Will, please don’t give up on schools! For the foreseeable future we are still going to require that our children spend 5 hours+ there every day. We can’t write off that learning time. Like you, I’m not optimistic about systemic change, (at least not top down), but I am (maybe naively) hopeful about grassroots change. A lot of those teachers who try new technologies and pedagogies, and who can envision new paradigms have been inspired by a speaker such as yourself. So keep connected to your past life in the classroom; it draws in teachers to listen to your message…and who knows where that leads.
Nicole Tomaselli says
You know in every blog post that I read of yours I find something small – with huge significance. In today’s post it’s your comment on “learning first, education second”. In my role as an ITS, it seems like I spend alot of time convincing teachers that it’s ok to investigate and check things out in unprescribed unplanned ways. Reminding them that it’s so much more fun for the students if their teacher is learning along with them… wanting to be a lifelong learner has to come first.
Chris Lehmann says
As always, it’s fun to take the journey with you, my friend! Congrats on your first year… and you always stay in my 15. 🙂
Kobus van Wyk says
I started reading your blog only a few months ago (when I hardly knew what a blog was)and have found it most informative. Many of the issues you discuss are clearly ones that affect you directly in your part of the world, but I have been able to put them in a local context (and sometimes unashamedly used them as themes for postings on my own blog). In Africa we are playing catch-up, and leapfrog, and doing whatever we can to narrow the gap and you may not have any idea how usefull your discussions, quotes, references, etc, have been. Perhaps one of the most wonderful things that I learned from your blog is that, while you are a few lightyears ahead of us in provisioning of equipment is concerned, on opposite sides of the globe (and on oppoisite sides of the digital chasm) we are grappling with the same basic issues of how to let technology make a real difference in teaching and learning. Your insights are most valuable to us; I do hope that your busy schedule will allow you to continue to share some of your experience with us.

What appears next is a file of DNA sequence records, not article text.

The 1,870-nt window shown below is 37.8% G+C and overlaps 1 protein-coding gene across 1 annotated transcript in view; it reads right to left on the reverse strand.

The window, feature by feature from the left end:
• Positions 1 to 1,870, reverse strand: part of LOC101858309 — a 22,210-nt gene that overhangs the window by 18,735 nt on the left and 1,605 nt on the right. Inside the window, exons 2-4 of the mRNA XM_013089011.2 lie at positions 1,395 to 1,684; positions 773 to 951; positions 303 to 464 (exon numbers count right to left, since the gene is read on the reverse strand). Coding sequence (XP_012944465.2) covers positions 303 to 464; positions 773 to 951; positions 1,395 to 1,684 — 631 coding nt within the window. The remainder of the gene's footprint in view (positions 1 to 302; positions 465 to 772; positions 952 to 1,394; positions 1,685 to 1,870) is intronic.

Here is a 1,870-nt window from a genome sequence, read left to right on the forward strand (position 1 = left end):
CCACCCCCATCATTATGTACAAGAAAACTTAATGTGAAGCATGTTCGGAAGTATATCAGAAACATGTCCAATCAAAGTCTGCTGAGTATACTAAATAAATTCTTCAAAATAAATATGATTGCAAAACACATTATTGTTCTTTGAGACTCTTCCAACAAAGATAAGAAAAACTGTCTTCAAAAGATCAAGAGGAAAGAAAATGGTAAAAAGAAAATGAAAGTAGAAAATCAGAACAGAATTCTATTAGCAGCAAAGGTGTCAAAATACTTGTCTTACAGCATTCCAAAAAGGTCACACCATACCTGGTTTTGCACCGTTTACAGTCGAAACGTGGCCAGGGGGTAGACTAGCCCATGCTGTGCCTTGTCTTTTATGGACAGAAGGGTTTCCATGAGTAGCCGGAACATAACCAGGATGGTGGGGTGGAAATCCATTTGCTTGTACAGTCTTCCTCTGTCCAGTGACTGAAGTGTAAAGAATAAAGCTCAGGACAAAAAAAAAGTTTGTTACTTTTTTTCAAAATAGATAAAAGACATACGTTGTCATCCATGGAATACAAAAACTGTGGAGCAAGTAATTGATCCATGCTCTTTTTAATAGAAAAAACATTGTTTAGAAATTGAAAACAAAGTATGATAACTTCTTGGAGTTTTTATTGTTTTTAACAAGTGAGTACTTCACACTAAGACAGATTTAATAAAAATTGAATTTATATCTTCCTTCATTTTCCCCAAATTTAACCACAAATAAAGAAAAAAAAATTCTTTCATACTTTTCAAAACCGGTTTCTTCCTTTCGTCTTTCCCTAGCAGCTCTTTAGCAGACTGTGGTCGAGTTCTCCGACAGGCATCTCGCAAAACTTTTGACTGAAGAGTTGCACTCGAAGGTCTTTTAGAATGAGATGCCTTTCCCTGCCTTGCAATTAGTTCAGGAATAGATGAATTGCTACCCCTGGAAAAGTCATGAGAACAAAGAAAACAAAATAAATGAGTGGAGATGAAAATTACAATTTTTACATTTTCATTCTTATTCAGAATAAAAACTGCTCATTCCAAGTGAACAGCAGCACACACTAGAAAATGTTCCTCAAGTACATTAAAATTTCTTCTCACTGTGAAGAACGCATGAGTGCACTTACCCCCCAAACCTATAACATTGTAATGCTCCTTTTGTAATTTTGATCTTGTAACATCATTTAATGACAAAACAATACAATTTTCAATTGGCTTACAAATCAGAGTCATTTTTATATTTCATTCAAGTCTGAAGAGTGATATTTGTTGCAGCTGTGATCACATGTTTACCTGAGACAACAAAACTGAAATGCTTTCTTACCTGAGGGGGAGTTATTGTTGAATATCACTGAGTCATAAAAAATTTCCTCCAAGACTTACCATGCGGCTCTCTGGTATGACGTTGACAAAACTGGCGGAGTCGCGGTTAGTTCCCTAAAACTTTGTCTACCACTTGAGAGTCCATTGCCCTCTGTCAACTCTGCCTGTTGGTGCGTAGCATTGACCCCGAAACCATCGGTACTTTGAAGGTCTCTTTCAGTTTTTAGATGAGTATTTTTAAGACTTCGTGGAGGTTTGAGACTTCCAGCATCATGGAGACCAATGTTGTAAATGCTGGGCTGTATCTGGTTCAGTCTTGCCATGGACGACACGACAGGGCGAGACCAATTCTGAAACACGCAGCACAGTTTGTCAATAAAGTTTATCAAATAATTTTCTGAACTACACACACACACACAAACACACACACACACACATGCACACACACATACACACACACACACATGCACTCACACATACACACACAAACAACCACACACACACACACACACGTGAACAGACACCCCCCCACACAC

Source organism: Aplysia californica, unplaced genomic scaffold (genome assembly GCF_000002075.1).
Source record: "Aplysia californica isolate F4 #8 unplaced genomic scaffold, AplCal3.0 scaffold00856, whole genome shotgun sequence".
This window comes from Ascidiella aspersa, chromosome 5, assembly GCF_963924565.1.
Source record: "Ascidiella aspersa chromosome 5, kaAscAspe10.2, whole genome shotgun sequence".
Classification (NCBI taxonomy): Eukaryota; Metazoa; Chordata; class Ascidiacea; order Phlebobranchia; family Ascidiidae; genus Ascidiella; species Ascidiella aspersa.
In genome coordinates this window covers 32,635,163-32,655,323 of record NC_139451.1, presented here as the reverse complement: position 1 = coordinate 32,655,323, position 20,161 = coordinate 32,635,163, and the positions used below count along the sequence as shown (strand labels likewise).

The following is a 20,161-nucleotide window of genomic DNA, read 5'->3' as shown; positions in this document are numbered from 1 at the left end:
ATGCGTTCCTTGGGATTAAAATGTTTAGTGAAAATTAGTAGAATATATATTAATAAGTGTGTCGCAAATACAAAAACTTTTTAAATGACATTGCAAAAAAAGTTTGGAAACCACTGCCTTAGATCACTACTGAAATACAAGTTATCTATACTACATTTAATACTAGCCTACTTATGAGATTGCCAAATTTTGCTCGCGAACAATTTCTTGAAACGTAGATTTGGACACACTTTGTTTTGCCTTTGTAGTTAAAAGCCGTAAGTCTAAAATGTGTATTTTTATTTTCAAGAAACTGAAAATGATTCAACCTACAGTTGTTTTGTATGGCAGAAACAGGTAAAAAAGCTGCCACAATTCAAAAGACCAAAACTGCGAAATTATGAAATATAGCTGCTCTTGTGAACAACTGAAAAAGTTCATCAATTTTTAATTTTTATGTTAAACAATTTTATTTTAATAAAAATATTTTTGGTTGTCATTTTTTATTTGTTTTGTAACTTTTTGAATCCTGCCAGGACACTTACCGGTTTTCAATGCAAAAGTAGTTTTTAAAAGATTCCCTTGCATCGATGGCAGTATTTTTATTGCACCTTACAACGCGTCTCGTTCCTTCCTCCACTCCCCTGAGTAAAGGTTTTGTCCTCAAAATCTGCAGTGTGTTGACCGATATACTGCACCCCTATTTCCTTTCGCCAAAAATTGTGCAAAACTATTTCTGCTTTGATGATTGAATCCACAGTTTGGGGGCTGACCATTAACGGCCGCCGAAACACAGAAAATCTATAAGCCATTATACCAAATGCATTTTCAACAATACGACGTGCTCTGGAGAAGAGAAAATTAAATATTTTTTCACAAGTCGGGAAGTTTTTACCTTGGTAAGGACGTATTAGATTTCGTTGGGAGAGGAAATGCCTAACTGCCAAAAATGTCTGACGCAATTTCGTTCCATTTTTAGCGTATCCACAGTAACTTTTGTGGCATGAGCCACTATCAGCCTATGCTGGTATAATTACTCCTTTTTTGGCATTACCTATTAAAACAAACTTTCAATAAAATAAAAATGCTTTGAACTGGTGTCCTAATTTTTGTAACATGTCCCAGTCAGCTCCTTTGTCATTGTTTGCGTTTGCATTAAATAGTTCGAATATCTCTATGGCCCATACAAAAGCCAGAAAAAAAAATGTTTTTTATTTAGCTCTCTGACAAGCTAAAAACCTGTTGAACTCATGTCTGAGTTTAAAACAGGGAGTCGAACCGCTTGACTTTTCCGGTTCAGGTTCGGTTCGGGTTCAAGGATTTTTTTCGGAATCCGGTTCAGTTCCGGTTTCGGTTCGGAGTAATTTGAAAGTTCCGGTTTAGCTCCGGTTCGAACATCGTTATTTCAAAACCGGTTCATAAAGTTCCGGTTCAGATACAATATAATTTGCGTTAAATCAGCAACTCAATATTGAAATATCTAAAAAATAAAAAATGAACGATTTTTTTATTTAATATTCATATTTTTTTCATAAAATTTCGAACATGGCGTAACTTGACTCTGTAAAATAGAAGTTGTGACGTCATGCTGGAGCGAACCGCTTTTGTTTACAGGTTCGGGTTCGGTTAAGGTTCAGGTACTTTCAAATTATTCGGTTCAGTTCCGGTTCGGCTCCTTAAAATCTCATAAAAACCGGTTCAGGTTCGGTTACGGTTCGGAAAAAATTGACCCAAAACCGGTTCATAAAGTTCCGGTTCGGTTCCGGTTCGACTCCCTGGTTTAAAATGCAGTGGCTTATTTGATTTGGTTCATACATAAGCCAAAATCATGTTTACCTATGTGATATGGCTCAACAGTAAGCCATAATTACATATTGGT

Will Richardson says
Thanks all for the kind words. Dean, it’s not that I want to read 15, it’s that I simply don’t have the time or brain power to read more at this moment. Now that I have some time off, I need to catch up. But this has helped me understand the experiences of a lot of teachers who say they just don’t have the time either. See you at BLC!
Terrance O'Neil says
I look forward to your blog every day- one of only a couple that I have the time to read on a regular basis. Like what Nicole Tomaselli said in an earlier comment, I also find “something small- with huge significance” in what and how you express your ideas and suggestions. I also experience the frustrations of resistance to systemic change in education vis-a-vis the role of technology. It’s good to “discuss” these ideas with you and the other commenters. Keeps me focused and pushes me in useful new directions. Have a great summer relaxing and traveling, and know that your audience out here values what you say and how you say.
Rob Darrow says
Everyone needs to take a break to relax, reflect, re-energize and rejuvenate! I often find that doing things with kids (especially your own) helps to do this. I’m celebrating my 17-year-old daughter’s first prom this afternoon and evening after reading up on many blogs! Thanks for all you contribute to so many of us with your thoughts.